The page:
Whether injunction orders under Order 39 Rule 1 and Rule 2 of the Civil Procedure Code, 1908, should be issued in the plaintiff’s favour to prevent the defendant from passing off the former’s products by acquiring, replicating, or making them in any material form?

The arguments advanced by both the parties to the case have been provided hereunder. 

Arguments advanced by the petitioners 

  1. The experienced counsel of the petitioners had argued that the defendant’s dereliction had such a significant influence on the plaintiff’s label and brand that it should not be considered as a small infraction activity but rather as unethical behaviour that caused deception and confusion in the public’s mind.
  2. Secondly, the counsel argued that the plaintiff’s product has the word “Gems” and the defendant’s product has the word “James,” both of which come from the English language’s scriptures and that the pronunciation of these words by Englishmen or any literate person would be the same and distinct, so the pronunciation of these words may vary from region to region, and even shopkeepers who sell these two parties’ products may or may not be illiterate. So the vowels used in “JAMES” (i.e. A and E) and “GEMS” (i.e. E) have a tiny difference in pronunciation that should not be missed.
  3. In reliance on the case Midas Hygiene Industries P. Ltd. and Another. v. Sudhir Bhatia and Others (2015), the learned counsel accepted the fact set up by the defendant purporting the period of validation of trademark usage, but it did not restrain from obtaining an injunction in favour of the plaintiff in violation of the Trademark Act, 1999 and Copyright Act, 1957.

Arguments advanced by the defendant

  1. The defendant’s main argument has been that the plaintiff neglected to reveal the disclaimers supplied on its registration certificate by the Registrar of Trademarks in its plaint, which would disqualify the plaintiff from receiving an injunction on its own. It was also claimed that the plaintiff doesn’t have a wordmark registration for the word “Gems,” but does have a composite registration for “Cadbury Gems.” As a result, the plaintiff would not have an exclusive right in a part of a registered trademark under Section 17 of the Trademark Act, 1999.
  2. Mr. Bansal, counsel for the defendant further claimed that the defendant was utilising the trademark ‘James Bond,’ which is dissimilar to the plaintiff’s brand. The plaintiff, it was said, had not met the legal criterion of establishing commerce and reputation for its products under the trademark ‘Gems.’ It was further argued that the plaintiff’s records showed that the plaintiff’s goods were sold as ‘Cadbury Gems’, and that as a result, the plaintiff was not entitled to any remedy in this case.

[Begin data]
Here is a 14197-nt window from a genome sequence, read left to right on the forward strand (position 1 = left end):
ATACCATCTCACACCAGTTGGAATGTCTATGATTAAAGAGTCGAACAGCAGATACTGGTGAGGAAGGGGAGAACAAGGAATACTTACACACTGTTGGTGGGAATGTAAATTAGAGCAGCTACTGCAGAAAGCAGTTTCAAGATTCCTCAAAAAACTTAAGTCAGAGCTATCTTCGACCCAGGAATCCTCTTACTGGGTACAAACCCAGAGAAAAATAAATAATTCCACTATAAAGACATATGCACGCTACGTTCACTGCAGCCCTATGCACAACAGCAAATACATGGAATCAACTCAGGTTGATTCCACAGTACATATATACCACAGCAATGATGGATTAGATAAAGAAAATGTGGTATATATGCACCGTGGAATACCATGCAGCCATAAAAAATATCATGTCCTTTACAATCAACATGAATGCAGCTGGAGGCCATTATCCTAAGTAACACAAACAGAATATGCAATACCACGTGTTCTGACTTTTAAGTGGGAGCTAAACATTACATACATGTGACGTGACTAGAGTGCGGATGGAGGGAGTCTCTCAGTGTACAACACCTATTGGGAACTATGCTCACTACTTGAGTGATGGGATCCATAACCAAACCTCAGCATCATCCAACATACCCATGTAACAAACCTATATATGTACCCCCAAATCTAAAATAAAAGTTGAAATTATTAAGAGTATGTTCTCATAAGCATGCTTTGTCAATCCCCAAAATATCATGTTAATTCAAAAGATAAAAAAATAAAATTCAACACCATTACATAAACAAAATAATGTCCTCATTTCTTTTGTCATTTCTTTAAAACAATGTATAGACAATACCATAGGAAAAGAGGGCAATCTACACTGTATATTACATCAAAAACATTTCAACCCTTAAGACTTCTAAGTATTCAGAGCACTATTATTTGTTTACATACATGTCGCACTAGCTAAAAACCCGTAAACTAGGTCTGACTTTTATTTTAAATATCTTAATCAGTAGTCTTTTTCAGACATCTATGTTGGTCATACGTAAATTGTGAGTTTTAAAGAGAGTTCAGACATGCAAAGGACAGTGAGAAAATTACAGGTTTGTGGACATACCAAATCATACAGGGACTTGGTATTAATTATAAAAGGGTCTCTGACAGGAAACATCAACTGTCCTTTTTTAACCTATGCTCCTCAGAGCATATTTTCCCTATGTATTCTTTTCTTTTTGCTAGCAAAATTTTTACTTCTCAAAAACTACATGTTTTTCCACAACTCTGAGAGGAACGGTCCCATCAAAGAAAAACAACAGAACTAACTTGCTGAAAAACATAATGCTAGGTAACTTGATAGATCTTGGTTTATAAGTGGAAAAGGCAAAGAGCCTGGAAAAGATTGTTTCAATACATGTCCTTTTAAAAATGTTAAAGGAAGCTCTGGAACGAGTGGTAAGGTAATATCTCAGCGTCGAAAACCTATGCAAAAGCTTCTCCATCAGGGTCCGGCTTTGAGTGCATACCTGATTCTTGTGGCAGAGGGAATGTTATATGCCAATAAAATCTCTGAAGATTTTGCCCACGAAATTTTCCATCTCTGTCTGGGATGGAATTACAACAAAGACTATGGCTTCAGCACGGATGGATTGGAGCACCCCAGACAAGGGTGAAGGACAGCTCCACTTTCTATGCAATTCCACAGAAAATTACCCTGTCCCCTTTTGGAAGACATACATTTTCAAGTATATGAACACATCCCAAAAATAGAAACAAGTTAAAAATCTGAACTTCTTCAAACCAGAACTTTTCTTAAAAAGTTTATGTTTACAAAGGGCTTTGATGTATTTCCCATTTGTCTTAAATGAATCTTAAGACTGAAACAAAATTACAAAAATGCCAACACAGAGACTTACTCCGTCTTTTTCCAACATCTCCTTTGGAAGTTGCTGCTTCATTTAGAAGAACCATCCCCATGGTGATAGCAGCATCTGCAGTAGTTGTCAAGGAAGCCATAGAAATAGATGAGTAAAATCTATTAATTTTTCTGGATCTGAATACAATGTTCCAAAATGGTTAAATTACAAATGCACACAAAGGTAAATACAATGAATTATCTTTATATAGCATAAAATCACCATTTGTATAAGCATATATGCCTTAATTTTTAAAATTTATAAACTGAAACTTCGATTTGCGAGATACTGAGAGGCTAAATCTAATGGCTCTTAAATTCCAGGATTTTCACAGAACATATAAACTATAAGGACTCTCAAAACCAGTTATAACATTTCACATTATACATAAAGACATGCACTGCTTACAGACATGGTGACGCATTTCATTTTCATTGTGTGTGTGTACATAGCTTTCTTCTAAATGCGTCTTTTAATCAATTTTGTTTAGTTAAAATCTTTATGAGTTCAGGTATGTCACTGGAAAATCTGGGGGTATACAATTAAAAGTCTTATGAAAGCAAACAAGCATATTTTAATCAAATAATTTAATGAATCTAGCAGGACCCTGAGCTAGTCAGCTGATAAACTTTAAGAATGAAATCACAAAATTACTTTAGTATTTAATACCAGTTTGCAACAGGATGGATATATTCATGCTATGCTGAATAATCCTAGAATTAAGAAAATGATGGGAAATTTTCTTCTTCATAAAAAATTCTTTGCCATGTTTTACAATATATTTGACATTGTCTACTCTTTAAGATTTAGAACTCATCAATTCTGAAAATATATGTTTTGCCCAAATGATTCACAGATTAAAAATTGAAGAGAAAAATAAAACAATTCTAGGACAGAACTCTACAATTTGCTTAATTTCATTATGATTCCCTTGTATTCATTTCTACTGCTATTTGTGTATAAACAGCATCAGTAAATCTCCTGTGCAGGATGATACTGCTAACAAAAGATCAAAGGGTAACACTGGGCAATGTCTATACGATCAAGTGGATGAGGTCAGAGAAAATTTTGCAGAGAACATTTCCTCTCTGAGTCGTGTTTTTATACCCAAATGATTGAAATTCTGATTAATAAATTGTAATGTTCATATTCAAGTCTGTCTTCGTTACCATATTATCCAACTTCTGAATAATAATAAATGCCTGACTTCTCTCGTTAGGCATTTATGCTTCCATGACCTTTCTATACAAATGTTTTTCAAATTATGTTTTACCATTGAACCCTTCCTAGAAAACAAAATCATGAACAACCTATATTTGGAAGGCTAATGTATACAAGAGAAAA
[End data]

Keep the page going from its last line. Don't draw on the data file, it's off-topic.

3. It was also argued that, in deciding the claim of injunction in the passing off action, the High Court must consider whether the matter added to the defendant’s packaging is sufficient to distinguish the defendant’s goods from those of the plaintiff. With the extra content supplied by the defendant on its label, learned counsel for the defendant argued that there were sufficient differentiating elements from the plaintiff’s label to disentitle the plaintiff to an injunction against the defendant.
  4. Mr. Bansal had further claimed that the plaintiff did not have a copyright registration for the pillow pack and label under the Copyright Act of 1957. It had not posted any advertisements or invoices in connection with this copyright. It is also argued that if the basic aspects of the package and labelling are considered as a whole, the plaintiff was not entitled to the injunction.

The judgement delivered by the Delhi High Court in light of the present case has been discussed with the help of both ratio decidendi and obiter dicta. A discussion concerning the same has been provided hereunder. 

Ratio decidendi 

In a case involving the alleged infringement of a registered trademark, the court must first determine whether the defendant’s impugned mark is similar to the plaintiff’s registered mark. If the mark is deemed to be identical, no more questions arise, and infringement must be determined. If the defendant’s mark is not identical to the plaintiff’s, it must be determined whether the defendant’s mark is deceptively similar in the sense that it is likely to confuse or cause confusion in connection to the products for which the plaintiff’s mark was registered.